Damian Shields

The Outside Inside

Gesso Coffee Lounge

24 Charing Cross Mansions, Glasgow

077320 12765


Until June 6

Many of the images you see in the weekend arts pages of The Herald and Sunday Herald look good enough to eat thanks to the sterling efforts of group multimedia journalist, Damian Shields. By his own admission, he spends a lot of his time in a "wee darkened room working with images on digital platforms". In his spare time though, Shields, who studied fine art photography at Glasgow School of Art, has been travelling the length and breadth of Scotland photographing landscapes.

In the last eight years, his work has been exhibited at Kelvingrove Art Gallery, the National Theatre in London and Glasgow Print Studio. Last year, he was shortlisted for the 2014 Landscape Photographer of the Year award. Now Shields has brought a collection of these stunning images together for his first major solo exhibition called Outside Inside at Gesso, a brand new exhibition space and coffee lounge in Glasgow's Charing Cross.

There are almost 40 photographs in this new show and the work includes scenes from the Isle of Eigg, the remote highways and byways of Argyll, the Trossachs, and in and around the Glasgow area. Seeing these photographs 'in the flesh' is so much more satisfying than viewing them online and this is something which Shields has thought long and hard about before putting this show together.

"It's difficult for an audience to appreciate the sense of scale and detail when you're looking at images on tablets, computer screens and phones," he explains. "But now I'm dragging some of my favourite views of Scotland out into the light. This is a portfolio in living print. The work on the walls at Gesso is a carefully selected cross-section of landscape captured over the past eight years."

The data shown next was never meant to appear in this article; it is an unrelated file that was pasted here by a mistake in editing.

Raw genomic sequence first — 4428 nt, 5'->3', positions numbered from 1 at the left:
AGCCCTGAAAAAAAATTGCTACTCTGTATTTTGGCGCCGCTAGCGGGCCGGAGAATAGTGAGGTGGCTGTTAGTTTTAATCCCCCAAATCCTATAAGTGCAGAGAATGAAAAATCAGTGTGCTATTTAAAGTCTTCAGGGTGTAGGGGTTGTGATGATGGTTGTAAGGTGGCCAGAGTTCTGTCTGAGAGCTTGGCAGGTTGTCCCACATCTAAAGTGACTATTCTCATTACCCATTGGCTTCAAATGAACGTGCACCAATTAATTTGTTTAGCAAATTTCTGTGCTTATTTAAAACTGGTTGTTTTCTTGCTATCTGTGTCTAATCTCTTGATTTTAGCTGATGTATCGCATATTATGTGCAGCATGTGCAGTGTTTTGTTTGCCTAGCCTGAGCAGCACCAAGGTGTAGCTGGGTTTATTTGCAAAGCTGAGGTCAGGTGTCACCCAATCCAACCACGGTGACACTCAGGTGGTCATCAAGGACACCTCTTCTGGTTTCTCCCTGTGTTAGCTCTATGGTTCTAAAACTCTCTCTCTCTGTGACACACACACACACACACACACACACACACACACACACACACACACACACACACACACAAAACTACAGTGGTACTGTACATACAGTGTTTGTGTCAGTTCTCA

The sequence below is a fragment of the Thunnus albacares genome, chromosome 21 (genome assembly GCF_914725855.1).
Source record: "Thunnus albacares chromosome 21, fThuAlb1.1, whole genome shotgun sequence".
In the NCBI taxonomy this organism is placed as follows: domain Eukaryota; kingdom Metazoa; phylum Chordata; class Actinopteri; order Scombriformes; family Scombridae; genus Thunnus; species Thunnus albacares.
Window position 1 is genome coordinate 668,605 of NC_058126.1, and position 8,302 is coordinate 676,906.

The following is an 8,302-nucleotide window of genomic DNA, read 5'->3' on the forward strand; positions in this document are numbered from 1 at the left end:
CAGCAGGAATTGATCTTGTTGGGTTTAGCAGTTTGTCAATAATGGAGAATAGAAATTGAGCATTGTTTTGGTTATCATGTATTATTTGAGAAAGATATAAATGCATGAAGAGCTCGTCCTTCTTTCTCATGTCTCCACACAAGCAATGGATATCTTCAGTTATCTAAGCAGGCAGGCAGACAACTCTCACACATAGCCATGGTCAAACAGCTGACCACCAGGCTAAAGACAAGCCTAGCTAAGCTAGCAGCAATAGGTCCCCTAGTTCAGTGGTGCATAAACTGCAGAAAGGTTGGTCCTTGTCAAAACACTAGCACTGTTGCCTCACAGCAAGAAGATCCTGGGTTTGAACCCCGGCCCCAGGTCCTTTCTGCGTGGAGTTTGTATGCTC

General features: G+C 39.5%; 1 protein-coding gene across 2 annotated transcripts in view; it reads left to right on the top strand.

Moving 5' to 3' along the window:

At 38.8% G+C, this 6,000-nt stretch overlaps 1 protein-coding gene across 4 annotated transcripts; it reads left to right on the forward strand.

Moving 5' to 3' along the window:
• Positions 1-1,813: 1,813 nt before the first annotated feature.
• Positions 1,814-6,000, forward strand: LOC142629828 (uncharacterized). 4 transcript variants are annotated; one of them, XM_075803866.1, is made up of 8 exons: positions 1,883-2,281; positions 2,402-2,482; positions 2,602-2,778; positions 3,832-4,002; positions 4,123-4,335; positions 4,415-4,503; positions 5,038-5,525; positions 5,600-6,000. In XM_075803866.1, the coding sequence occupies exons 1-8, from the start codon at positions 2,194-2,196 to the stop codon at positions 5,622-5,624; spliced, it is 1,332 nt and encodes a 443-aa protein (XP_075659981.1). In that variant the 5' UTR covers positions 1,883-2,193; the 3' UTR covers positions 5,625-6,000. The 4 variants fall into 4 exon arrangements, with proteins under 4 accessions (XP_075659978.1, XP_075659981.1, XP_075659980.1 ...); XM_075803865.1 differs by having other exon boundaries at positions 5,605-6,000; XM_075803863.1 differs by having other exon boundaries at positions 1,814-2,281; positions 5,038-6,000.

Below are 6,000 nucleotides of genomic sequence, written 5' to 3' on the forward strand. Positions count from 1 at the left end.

This is an excellent opportunity to sit back and enjoy Scotland's landscape with a fine cup of coffee in one hand and your eyes trained on the detail of Shields's very fine photography.

127th Annual Exhibition

Paisley Art Institute

Paisley Museum and Art Galleries


From May 24 until June 28

Scotland's art societies have long nurtured emerging talent while at the same time showcasing the work of more established artists. Paisley Art Institute (PAI) is no exception. Next weekend its annual exhibition opens to the public and presents an array of artwork from artists both known and yet-to-be discovered.

This year, a cache of 26 prizes, open to all artists who submit work, will be awarded at the opening event. This includes the Arnold Clark Award and the House For An Art Lover Award, both worth £1000 each.

For PAI's 127th annual exhibition, the guest artists are writer and artist Alasdair Gray, and Sculptor in Ordinary to Her Majesty The Queen in Scotland, Alexander Stoddart. Gray, who celebrated his 80th birthday with a major retrospective at Kelvingrove in Glasgow last year, has exhibited several times over the years with PAI. This is Stoddart's first showing at an Open Exhibition. As a neat postscript, Gray's portraiture has inspired school pupils who took part in the PAI Schools' Competition, which opens on June 6 in the gallery.

An exhibition is planned for October this year which celebrates PAI's legacy as a powerhouse of art collecting outside London. For the first time in 42 years, work from PAI's unique collection, built by members over its 127-year-long history, will be shown to the public. This includes work by the Glasgow Boys, the Barbizon and Hague Schools, as well as members who came to national prominence. It will also be showing the work of those who are no longer household names.

Jan Patience